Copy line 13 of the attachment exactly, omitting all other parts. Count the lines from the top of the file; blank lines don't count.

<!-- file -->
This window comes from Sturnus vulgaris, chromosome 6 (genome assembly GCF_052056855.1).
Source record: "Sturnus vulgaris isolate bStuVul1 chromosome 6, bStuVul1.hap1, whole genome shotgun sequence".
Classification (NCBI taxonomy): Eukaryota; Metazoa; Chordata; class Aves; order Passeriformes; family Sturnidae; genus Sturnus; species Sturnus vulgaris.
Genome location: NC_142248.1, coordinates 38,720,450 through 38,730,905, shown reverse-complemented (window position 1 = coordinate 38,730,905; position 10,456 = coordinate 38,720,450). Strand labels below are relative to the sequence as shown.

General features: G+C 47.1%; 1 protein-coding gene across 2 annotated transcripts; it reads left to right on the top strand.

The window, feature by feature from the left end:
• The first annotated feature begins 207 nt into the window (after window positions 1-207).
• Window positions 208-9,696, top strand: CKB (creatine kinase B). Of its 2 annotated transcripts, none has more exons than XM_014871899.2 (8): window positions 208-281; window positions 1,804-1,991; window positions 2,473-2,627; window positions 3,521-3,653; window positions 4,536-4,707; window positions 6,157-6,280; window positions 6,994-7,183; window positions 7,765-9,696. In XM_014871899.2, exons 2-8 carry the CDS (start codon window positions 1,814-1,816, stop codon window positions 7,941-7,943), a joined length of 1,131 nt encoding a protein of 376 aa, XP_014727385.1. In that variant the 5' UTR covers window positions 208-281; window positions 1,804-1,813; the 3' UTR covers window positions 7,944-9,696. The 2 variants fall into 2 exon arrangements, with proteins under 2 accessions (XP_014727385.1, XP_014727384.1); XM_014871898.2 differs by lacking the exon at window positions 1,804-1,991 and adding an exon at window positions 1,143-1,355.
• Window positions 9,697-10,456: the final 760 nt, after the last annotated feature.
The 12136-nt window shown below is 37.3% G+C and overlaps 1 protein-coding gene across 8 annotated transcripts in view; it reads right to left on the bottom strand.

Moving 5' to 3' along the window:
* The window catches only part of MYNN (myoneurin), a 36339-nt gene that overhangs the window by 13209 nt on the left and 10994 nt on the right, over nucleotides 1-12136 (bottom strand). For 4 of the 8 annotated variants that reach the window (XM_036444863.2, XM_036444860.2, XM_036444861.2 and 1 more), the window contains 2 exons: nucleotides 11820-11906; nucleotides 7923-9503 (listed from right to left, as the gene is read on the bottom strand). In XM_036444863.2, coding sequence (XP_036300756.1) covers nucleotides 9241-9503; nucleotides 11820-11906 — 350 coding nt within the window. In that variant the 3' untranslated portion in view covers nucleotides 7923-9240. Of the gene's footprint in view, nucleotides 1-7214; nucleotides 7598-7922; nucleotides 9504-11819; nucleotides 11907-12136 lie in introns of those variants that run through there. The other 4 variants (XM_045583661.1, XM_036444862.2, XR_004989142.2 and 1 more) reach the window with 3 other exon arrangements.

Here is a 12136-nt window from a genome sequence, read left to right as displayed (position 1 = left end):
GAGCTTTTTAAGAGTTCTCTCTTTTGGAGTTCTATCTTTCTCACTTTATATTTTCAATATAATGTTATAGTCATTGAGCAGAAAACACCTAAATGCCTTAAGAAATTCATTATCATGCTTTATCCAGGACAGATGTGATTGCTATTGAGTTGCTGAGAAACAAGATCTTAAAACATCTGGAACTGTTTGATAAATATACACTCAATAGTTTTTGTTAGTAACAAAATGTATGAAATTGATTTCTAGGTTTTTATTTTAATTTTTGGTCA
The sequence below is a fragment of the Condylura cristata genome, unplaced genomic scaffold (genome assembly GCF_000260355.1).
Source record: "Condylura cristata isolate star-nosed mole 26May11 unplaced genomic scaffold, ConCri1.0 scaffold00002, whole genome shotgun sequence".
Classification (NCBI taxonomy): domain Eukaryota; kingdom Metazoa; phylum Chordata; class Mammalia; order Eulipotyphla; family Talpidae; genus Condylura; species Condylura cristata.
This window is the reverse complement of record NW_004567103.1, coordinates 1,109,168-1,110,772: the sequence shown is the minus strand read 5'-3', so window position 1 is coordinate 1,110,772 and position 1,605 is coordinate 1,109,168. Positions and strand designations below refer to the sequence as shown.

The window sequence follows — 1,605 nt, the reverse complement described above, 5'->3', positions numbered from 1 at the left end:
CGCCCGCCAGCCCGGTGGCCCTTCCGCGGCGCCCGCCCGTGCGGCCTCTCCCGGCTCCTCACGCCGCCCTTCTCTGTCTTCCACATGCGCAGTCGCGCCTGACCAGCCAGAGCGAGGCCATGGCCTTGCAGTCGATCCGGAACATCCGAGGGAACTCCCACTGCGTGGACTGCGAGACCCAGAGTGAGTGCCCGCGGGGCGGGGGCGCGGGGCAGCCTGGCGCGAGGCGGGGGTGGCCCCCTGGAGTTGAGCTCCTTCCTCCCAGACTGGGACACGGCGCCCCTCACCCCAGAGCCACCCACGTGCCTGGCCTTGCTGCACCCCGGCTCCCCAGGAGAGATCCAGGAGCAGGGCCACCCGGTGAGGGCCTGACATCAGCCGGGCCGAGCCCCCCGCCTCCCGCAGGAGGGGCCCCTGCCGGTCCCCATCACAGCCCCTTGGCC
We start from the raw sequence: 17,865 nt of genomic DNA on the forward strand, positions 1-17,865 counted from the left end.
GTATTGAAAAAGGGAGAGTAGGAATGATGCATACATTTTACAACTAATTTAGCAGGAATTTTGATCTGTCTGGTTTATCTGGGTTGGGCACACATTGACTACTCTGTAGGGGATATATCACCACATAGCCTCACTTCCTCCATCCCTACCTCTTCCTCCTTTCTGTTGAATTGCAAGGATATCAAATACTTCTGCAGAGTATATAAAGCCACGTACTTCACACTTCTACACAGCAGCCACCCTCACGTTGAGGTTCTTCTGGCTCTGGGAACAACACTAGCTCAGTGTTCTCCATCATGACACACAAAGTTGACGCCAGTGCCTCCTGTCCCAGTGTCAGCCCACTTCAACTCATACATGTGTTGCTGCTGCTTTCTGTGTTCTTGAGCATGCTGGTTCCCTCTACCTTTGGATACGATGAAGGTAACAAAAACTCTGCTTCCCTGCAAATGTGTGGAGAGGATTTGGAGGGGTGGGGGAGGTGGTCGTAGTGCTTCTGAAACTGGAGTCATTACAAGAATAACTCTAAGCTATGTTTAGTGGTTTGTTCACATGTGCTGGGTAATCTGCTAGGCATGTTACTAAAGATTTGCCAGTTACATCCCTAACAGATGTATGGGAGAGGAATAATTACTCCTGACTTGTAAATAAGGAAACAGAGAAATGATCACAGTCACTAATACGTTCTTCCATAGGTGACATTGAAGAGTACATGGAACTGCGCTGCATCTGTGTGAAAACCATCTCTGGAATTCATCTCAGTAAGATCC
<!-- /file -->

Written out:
Here is a 12136-nt window from a genome sequence, read left to right as displayed (position 1 = left end):